Retail sector turnover grew by almost four per cent during the first year of the COVID-19 pandemic. However, COVID-19 treated commerce industries very differently. The growth in last year’s turnover is not visible as growth in the number of people employed in the commerce sector or as new companies in the commerce sector. Instead, they continue their downward trend. The pandemic helped online retail reach record figures. Ensuring purchasing power, competence and entrepreneurship is key when advancing to the time after COVID-19.
Despite its fairly weak purchasing power, Russia is one of the largest e-commerce markets in the world, which is still developing and maturing. The popularity of digital shopping has increased rapidly in recent years, and the coronavirus pandemic has spurred the development of payment methods and logistics. Russian consumers are still different from Nordic consumers in many ways, and reviews by peers in particular are important to them when making purchase decisions. Even though China dominates cross-border digital shopping, purchases from other countries are becoming more common. Russian market platforms can also offer new growth opportunities for Finnish online stores.
The coronavirus crisis gave a record-high boost to the sales of electronics, hardware and daily consumer goods in places, but many branches of the specialty goods trade suffered. Simultaneously, the loss of retail trade jobs has accelerated. The potential second wave of the coronavirus towards the end of the year could cut the predicted 2.5 per cent growth in retail business in half and speed up the loss of jobs. Bold and comprehensive structural reforms are called for to eliminate the incentive traps tormenting the commerce sector.
The use of social media has changed during the COVID-19 epidemic, and so has the use of different types of digital devices. These changes can be seen on the consumer’s path to purchase right from its start, for example in how people get impulses to buy. Digital buying has also changed, both in terms of the devices used and in terms of the products bought. Consumers have moved from buying clothing on digital platforms to buying electronics – both in physical stores and online. This report is based on data from an international consumer survey by Statista.
As the coronavirus crisis continues, even more consumers have cut down shopping in stores. This is reflected particularly clearly in specialty goods stores, department stores and shopping centres in the capital region. At the same time, the number of digital shoppers has grown briskly in a matter of weeks. Especially families with children shop more online, but also the oldest age groups do more digital shopping than before. Direct targeted support measures are urgently needed to help companies currently struggling with problems caused by the coronavirus crisis survive during the worst period.
The Finnish Commerce Federation and Service Sector Employers Palta propose a salary subsidy to shorten temporary layoffs and support the restarting of operations. The subsidy would be targeted at companies that have suffered the most due to the restrictions during the coronavirus crisis. Over 150,000 Finns have been laid off temporarily.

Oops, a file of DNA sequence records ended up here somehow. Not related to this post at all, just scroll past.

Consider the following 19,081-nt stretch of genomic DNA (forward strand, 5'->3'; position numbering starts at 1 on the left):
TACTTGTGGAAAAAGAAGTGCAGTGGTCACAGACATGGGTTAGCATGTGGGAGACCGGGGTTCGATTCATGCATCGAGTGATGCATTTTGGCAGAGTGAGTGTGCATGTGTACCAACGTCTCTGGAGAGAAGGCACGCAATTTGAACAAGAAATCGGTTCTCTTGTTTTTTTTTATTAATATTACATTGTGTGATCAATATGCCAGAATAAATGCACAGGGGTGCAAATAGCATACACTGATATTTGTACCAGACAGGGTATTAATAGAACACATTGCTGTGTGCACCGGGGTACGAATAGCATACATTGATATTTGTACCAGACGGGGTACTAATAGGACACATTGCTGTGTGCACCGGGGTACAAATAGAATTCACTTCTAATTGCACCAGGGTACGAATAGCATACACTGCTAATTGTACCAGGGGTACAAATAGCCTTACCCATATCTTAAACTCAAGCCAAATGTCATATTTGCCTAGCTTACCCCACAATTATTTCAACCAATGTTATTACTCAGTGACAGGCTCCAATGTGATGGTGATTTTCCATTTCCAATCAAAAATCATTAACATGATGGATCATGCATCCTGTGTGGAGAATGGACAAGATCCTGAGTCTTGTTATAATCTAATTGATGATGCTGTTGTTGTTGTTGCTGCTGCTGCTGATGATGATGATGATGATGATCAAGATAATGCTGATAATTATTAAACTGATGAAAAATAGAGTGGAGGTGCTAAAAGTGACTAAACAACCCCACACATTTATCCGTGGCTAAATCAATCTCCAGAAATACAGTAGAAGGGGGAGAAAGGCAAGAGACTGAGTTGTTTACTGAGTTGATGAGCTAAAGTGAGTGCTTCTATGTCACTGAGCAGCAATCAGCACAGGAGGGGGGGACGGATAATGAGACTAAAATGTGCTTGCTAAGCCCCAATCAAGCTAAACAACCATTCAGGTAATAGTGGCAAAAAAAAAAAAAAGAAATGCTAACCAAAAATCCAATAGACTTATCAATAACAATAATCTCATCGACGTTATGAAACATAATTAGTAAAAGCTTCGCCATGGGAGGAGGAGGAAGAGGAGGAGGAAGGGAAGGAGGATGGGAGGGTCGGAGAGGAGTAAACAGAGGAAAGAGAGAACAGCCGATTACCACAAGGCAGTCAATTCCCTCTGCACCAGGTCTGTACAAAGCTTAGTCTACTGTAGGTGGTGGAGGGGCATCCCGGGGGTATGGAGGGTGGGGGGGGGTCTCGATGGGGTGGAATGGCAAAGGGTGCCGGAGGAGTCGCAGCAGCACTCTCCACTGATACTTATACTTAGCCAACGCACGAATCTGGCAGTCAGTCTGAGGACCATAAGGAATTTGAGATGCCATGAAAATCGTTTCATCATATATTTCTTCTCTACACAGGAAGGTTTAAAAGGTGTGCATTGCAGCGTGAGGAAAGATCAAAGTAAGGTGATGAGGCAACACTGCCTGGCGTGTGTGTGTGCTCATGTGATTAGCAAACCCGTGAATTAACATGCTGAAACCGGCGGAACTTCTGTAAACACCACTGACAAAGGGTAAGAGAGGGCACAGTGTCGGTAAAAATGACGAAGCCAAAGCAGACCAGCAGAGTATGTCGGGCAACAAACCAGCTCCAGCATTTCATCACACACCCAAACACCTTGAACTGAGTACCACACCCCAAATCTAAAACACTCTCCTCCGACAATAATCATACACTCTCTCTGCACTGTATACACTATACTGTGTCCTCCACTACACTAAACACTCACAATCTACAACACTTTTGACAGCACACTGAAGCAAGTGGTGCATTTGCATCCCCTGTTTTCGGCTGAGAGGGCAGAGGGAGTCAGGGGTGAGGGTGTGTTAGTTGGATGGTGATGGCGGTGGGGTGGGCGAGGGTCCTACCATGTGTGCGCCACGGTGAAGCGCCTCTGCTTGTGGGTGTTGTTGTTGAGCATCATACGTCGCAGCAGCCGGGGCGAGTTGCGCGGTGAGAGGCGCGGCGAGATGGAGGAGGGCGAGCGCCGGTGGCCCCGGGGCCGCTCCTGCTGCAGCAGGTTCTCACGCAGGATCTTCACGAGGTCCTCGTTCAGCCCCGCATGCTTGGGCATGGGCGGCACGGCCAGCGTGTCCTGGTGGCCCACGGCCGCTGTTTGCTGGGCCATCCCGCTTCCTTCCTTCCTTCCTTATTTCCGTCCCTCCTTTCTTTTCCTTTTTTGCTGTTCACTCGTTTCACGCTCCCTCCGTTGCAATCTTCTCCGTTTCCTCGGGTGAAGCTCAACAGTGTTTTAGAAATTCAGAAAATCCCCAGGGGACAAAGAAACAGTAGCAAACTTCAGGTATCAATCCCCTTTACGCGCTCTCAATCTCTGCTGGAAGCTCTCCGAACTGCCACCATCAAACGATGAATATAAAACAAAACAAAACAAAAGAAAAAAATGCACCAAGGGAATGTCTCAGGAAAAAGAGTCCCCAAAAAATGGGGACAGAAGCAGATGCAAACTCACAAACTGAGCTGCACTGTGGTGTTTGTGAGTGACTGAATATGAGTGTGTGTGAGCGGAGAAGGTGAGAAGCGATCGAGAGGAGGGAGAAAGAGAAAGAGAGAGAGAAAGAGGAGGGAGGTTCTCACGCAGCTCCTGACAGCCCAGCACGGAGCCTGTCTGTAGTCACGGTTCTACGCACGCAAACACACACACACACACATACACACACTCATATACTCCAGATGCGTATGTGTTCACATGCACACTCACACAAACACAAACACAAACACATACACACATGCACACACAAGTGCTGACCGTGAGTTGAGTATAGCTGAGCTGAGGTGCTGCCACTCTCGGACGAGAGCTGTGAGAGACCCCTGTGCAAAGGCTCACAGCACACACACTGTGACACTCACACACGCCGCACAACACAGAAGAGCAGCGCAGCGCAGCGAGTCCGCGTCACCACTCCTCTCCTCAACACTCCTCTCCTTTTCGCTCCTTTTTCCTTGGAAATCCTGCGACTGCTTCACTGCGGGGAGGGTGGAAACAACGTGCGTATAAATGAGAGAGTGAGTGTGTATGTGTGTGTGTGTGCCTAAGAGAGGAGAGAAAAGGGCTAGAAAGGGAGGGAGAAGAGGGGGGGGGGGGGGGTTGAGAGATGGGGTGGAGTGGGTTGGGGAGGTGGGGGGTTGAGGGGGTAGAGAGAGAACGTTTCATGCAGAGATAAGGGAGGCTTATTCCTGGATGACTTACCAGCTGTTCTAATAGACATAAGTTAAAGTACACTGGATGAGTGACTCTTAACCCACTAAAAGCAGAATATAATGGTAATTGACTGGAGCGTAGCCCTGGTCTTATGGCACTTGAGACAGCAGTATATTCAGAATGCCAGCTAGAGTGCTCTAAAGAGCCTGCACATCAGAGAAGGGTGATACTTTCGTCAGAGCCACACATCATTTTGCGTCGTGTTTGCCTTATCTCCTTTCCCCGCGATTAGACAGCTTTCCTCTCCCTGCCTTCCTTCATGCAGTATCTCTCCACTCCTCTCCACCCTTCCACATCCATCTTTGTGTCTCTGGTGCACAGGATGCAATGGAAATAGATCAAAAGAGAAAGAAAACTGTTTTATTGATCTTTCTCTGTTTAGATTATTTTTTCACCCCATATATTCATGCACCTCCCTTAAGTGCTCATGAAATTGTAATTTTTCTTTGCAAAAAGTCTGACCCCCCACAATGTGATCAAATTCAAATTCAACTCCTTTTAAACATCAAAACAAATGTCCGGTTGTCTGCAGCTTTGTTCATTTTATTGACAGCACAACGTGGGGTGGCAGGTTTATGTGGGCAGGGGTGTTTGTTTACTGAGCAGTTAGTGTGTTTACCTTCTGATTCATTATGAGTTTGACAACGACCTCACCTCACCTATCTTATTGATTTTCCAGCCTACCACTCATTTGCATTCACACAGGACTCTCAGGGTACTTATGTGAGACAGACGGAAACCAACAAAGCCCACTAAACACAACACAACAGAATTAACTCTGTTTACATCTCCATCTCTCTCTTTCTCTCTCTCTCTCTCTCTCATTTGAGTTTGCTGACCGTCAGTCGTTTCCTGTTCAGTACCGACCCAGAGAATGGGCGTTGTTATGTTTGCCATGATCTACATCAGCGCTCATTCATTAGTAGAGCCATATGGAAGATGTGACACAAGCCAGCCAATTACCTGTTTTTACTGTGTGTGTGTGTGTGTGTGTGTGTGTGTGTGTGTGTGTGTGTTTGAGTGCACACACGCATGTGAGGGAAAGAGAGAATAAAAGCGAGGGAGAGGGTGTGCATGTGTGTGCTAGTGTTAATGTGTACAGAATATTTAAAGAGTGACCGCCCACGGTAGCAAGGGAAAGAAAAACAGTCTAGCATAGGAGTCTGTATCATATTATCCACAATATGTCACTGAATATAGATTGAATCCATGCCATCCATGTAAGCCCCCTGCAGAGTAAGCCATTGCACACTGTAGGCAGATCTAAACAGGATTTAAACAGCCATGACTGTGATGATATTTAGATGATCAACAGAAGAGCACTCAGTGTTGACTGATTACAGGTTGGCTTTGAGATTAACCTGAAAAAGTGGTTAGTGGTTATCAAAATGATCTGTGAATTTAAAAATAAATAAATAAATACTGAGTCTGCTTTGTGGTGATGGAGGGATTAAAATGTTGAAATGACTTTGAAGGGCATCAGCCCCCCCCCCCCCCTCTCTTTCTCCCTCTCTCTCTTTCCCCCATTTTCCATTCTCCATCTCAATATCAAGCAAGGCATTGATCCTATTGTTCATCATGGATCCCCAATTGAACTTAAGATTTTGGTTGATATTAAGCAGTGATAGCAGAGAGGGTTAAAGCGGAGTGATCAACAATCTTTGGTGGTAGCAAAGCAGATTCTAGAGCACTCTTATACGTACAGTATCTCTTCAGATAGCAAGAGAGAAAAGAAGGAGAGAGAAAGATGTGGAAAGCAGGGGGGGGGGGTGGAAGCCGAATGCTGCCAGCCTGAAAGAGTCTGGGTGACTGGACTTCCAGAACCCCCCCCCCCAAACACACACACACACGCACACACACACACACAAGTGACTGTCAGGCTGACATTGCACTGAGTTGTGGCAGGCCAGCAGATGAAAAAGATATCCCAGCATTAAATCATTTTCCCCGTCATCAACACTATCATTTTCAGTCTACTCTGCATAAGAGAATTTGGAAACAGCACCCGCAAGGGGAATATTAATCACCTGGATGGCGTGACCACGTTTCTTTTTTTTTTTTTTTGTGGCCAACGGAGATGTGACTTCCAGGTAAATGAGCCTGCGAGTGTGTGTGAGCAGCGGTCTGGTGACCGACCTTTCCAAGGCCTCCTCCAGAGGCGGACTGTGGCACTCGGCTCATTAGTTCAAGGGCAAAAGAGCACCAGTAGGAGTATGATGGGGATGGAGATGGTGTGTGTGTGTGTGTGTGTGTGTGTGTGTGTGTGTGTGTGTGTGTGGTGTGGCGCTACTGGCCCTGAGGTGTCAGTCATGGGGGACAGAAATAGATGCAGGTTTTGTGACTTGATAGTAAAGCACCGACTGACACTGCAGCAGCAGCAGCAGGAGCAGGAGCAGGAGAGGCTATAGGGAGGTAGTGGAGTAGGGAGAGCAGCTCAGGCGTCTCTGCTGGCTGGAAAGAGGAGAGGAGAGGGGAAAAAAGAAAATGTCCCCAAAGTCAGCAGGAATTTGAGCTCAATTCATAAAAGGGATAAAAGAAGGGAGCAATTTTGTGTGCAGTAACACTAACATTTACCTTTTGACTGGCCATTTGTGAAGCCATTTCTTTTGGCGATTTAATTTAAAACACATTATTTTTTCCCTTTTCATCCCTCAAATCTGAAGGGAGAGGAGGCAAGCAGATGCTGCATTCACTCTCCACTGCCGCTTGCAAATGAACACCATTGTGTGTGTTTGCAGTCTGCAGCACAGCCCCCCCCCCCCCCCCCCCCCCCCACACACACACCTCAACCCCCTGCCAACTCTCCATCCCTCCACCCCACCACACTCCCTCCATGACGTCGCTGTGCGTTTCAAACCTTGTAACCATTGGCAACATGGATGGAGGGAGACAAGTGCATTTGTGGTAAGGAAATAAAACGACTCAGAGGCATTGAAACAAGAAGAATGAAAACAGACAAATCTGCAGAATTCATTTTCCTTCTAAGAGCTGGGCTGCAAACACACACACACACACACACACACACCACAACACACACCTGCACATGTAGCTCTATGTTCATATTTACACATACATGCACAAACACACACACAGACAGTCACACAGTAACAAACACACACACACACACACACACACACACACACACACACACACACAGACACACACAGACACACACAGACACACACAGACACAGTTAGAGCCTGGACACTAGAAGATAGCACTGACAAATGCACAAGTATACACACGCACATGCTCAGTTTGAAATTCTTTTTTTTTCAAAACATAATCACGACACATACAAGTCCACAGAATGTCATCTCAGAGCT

The acute coronavirus crisis has dramatically decreased shopping in stores, and it is evident particularly as a crash in sales in specialty goods trade. However, digital shopping is increasing and one-fifth of consumers intend to make more purchases online as the crisis continues. Consumers in older age groups are also willing to try online shopping, and do more of it. The pandemic has already caused a wave of layoffs and dismissals in the commerce sector, and the Finnish Commerce Federation is calling for urgent direct support for companies.
The Government’s decision from today to increase corporate support was welcome as such, but its size and content were a disappointment for the commerce sector. Stores are suffering as the demand for specialty and other goods has collapsed, and the direct support they desperately need was not included in the Government’s decision. The Finnish Commerce Federation is worried that the coronavirus pandemic will cause a wave of bankruptcies in the sector that employs the most people.
The survey, conducted by the Finnish Commerce Federation for member companies, reveals that almost two fifths of commerce sector companies report a slump of over 50% in turnover and, for more than a quarter, the drop has been in excess of 70%. More than 50% of commerce sector companies have reduced the number of employees, in most cases through layoffs. The Finnish Government’s support measures are ineffective in tackling the problems in commerce.
These guidelines cover some of the common questions concerning employment relationships in relation to the ongoing coronavirus situation. The guidelines are updated regularly. The Finnish Commerce Federation's employment advisers are available as normal and ready to answer any questions that member companies may have on this topic.